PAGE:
Fitch, Humberstone, and an omniscient being

I just read the paper “Omnificence” by John Bigelow[1]. In the preamble he recounts the following argument for an omniscient being

  1. Any fact (true proposition) is knowable by someone. (Premise)
  2. Therefore, every fact is known.
  3. Therefore, someone knows every fact.

Fitch[2] was responsible for showing that (2) follows from (1). One way to see this is a follows: for reductio assume, contrary to (2), that there is some fact p that is not known by someone. Then, p and no-one knows p is a fact, and by (1) is therefore knowable. Therefore, it is possible that someone knows p, and at the same time knows that no-one knows p, which is absurd. Thus (2) follows from (1).

The move from (2) to (3) comes from Humberstone[3]. Again, for reductio assume, contrary to (3) that for every person x, there is some fact p(x), that x doesn’t know. Now let X be the conjunction formed by taking all facts of the form p(x) and x doesn’t know p(x). Clearly this conjunction is true. By (2) it follows that there is some y who knows X. But one of the conjuncts of X will be p(y) and y doesn’t know p(y), and since y knows X, y also knows this conjunct, which is absurd. Thus (3) follows from (2).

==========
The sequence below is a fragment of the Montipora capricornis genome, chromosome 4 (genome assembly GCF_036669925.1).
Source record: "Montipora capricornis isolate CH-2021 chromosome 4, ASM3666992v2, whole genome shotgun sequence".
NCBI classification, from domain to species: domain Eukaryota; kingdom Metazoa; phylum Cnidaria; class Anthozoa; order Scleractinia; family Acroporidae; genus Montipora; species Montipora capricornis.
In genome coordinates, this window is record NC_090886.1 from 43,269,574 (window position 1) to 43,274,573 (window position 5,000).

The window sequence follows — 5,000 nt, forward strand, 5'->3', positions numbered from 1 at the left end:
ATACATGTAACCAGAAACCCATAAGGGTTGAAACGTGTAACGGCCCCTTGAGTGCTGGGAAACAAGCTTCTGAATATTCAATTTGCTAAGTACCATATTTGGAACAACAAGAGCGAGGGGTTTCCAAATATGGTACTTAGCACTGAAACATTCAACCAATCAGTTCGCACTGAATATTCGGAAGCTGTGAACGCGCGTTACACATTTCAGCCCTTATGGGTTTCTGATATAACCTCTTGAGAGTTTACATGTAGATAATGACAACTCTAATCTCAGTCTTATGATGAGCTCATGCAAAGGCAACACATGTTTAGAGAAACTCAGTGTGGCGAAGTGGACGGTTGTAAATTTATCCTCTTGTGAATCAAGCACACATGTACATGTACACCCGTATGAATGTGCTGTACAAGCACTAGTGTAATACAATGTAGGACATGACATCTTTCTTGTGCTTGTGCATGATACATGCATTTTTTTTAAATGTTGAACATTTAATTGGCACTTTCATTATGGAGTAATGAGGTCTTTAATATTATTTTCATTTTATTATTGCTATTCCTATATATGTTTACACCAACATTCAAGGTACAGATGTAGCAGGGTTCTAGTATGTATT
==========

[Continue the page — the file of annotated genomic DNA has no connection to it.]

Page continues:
I’m not going to argue for (1) here, although I must admit I struggle to imagine that there could be a fact that is in principle unknowable. What I found particularly interesting in Bigelow’s paper was the comment that logical positivism entails (1): take the verification principle of that movement, which said that a statement is meaningful if and only if it is verifiable. Now, only meaningful statements can take on a truth value, so it follows that every fact is verifiable, and therefore knowable.


  1. J. Bigelow, “Omnificence,” Analysis 65/3 (2005), pp. 187-196.
  2. F. Fitch, “A logical analysis of some value concepts”, Journal of Symbolic Logic 28: 135-42.
  3. I. Humberstone, “The formalities of collective omniscience”, Philosophical Studies 48: 401-23.

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